By the autumn of 1940, the entirety of Western Europe except Spain and Portugal lay under Nazi control, as did much of the Centre and parts of the East: Austria, Czechoslovakia, Poland, Denmark, Norway, the Netherlands, Belgium, Luxembourg, and France had all fallen without serious resistance, and Britain’s refusal to take the German offer of leaving the Continent to the Nazis and the Nazis would leave the British with India had incurred the wrath of the Luftwaffe with night after night of air-raids.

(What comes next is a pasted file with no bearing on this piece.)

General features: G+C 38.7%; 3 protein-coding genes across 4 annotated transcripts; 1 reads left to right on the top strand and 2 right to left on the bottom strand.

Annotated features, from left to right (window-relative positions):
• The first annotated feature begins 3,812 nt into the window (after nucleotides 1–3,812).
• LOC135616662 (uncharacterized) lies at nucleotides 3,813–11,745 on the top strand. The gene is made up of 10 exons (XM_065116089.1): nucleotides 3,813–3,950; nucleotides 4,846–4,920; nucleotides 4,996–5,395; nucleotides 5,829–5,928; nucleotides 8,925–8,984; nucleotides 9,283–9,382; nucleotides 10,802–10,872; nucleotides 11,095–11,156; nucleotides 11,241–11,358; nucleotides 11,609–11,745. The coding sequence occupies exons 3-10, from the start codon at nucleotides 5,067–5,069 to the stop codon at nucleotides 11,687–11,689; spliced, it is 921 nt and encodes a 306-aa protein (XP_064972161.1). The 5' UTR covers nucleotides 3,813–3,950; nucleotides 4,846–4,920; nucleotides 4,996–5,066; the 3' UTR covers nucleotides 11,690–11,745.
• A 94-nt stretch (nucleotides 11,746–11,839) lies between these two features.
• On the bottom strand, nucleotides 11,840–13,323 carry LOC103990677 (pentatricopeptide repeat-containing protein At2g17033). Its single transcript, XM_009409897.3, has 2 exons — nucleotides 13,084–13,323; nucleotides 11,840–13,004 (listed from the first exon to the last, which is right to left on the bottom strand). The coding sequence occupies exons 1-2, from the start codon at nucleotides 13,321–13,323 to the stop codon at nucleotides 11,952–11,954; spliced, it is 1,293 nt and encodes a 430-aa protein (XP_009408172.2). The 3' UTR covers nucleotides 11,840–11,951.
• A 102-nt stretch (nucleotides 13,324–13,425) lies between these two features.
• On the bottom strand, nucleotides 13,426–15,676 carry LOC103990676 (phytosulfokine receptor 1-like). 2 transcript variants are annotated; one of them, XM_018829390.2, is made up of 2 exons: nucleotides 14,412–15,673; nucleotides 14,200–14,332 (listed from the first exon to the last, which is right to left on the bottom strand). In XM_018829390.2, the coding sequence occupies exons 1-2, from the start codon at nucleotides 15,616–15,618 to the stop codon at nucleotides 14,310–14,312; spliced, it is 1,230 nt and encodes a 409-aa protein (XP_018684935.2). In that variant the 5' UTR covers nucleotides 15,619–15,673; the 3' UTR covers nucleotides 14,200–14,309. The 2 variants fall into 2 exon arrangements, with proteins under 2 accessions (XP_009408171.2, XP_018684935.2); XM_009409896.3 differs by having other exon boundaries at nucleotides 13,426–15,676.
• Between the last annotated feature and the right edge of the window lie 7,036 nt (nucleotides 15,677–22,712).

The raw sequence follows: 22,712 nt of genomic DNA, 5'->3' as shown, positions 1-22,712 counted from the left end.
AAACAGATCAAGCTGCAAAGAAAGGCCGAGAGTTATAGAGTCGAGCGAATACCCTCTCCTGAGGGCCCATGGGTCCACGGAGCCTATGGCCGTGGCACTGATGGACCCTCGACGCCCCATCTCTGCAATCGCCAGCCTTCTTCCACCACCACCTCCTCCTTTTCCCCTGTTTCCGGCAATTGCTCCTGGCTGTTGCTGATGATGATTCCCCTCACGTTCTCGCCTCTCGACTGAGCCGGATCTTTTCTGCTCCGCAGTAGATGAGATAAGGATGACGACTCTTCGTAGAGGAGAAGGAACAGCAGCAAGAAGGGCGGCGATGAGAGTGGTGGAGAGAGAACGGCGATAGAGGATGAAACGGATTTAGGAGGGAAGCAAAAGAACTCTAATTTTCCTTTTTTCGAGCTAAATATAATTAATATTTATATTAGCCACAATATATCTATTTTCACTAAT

It was in this context that a meeting was held, on 23 October 1940, between Adolf Hitler and Spain’s ruler, Francisco Franco. The meeting, taking place at the railway station in Hendaye, within conquered France, on the western-most point of the Franco-Spanish border, was also attended by the foreign ministers, Ramón Serrano Súñer (Spain) and Joachim von Ribbentrop (Germany). The Germans arranged the meeting to try to get Spain into the war, and General Franco attended the meeting intent on refusing—politely. Continue reading